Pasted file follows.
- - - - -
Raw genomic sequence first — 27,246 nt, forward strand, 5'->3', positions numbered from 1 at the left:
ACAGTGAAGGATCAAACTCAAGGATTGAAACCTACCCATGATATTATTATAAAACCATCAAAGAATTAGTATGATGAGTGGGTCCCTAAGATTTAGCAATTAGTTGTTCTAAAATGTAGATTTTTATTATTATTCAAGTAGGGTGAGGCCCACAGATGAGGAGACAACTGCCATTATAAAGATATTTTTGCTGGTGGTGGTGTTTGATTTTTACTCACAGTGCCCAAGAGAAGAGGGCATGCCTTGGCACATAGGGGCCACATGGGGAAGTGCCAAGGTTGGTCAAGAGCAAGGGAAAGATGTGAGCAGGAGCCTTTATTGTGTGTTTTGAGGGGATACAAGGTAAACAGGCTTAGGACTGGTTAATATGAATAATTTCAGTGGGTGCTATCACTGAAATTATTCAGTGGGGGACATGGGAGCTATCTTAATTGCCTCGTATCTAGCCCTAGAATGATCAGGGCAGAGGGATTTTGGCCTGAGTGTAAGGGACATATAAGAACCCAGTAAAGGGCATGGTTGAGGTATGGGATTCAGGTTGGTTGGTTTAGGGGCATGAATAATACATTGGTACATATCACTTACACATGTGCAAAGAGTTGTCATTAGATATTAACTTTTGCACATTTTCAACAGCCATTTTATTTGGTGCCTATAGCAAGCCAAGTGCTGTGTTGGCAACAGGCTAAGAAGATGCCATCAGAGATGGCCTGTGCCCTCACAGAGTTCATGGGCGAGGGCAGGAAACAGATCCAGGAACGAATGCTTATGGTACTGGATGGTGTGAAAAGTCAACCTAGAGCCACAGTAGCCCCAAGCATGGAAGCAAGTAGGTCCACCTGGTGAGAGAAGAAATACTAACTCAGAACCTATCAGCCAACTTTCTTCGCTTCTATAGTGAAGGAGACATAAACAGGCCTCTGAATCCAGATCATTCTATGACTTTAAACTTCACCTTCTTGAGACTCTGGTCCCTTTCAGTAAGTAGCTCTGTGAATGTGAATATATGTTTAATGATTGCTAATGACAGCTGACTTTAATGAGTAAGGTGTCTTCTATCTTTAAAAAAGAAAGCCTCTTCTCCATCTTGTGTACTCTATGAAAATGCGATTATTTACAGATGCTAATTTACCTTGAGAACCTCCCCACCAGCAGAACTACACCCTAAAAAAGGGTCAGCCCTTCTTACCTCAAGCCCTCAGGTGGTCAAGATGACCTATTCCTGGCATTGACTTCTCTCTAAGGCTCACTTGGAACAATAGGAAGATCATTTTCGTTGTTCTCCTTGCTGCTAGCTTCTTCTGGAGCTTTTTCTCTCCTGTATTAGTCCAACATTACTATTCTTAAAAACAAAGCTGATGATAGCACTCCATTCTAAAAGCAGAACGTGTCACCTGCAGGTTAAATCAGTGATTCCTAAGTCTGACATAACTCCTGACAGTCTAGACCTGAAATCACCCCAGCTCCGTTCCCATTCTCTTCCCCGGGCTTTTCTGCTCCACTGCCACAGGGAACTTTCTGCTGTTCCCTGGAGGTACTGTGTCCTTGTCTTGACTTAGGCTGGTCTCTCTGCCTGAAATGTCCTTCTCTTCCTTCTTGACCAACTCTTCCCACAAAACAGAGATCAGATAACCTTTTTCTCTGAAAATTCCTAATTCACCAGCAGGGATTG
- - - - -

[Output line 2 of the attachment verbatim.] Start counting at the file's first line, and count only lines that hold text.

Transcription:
ACAGTGAAGGATCAAACTCAAGGATTGAAACCTACCCATGATATTATTATAAAACCATCAAAGAATTAGTATGATGAGTGGGTCCCTAAGATTTAGCAATTAGTTGTTCTAAAATGTAGATTTTTATTATTATTCAAGTAGGGTGAGGCCCACAGATGAGGAGACAACTGCCATTATAAAGATATTTTTGCTGGTGGTGGTGTTTGATTTTTACTCACAGTGCCCAAGAGAAGAGGGCATGCCTTGGCACATAGGGGCCACATGGGGAAGTGCCAAGGTTGGTCAAGAGCAAGGGAAAGATGTGAGCAGGAGCCTTTATTGTGTGTTTTGAGGGGATACAAGGTAAACAGGCTTAGGACTGGTTAATATGAATAATTTCAGTGGGTGCTATCACTGAAATTATTCAGTGGGGGACATGGGAGCTATCTTAATTGCCTCGTATCTAGCCCTAGAATGATCAGGGCAGAGGGATTTTGGCCTGAGTGTAAGGGACATATAAGAACCCAGTAAAGGGCATGGTTGAGGTATGGGATTCAGGTTGGTTGGTTTAGGGGCATGAATAATACATTGGTACATATCACTTACACATGTGCAAAGAGTTGTCATTAGATATTAACTTTTGCACATTTTCAACAGCCATTTTATTTGGTGCCTATAGCAAGCCAAGTGCTGTGTTGGCAACAGGCTAAGAAGATGCCATCAGAGATGGCCTGTGCCCTCACAGAGTTCATGGGCGAGGGCAGGAAACAGATCCAGGAACGAATGCTTATGGTACTGGATGGTGTGAAAAGTCAACCTAGAGCCACAGTAGCCCCAAGCATGGAAGCAAGTAGGTCCACCTGGTGAGAGAAGAAATACTAACTCAGAACCTATCAGCCAACTTTCTTCGCTTCTATAGTGAAGGAGACATAAACAGGCCTCTGAATCCAGATCATTCTATGACTTTAAACTTCACCTTCTTGAGACTCTGGTCCCTTTCAGTAAGTAGCTCTGTGAATGTGAATATATGTTTAATGATTGCTAATGACAGCTGACTTTAATGAGTAAGGTGTCTTCTATCTTTAAAAAAGAAAGCCTCTTCTCCATCTTGTGTACTCTATGAAAATGCGATTATTTACAGATGCTAATTTACCTTGAGAACCTCCCCACCAGCAGAACTACACCCTAAAAAAGGGTCAGCCCTTCTTACCTCAAGCCCTCAGGTGGTCAAGATGACCTATTCCTGGCATTGACTTCTCTCTAAGGCTCACTTGGAACAATAGGAAGATCATTTTCGTTGTTCTCCTTGCTGCTAGCTTCTTCTGGAGCTTTTTCTCTCCTGTATTAGTCCAACATTACTATTCTTAAAAACAAAGCTGATGATAGCACTCCATTCTAAAAGCAGAACGTGTCACCTGCAGGTTAAATCAGTGATTCCTAAGTCTGACATAACTCCTGACAGTCTAGACCTGAAATCACCCCAGCTCCGTTCCCATTCTCTTCCCCGGGCTTTTCTGCTCCACTGCCACAGGGAACTTTCTGCTGTTCCCTGGAGGTACTGTGTCCTTGTCTTGACTTAGGCTGGTCTCTCTGCCTGAAATGTCCTTCTCTTCCTTCTTGACCAACTCTTCCCACAAAACAGAGATCAGATAACCTTTTTCTCTGAAAATTCCTAATTCACCAGCAGGGATTG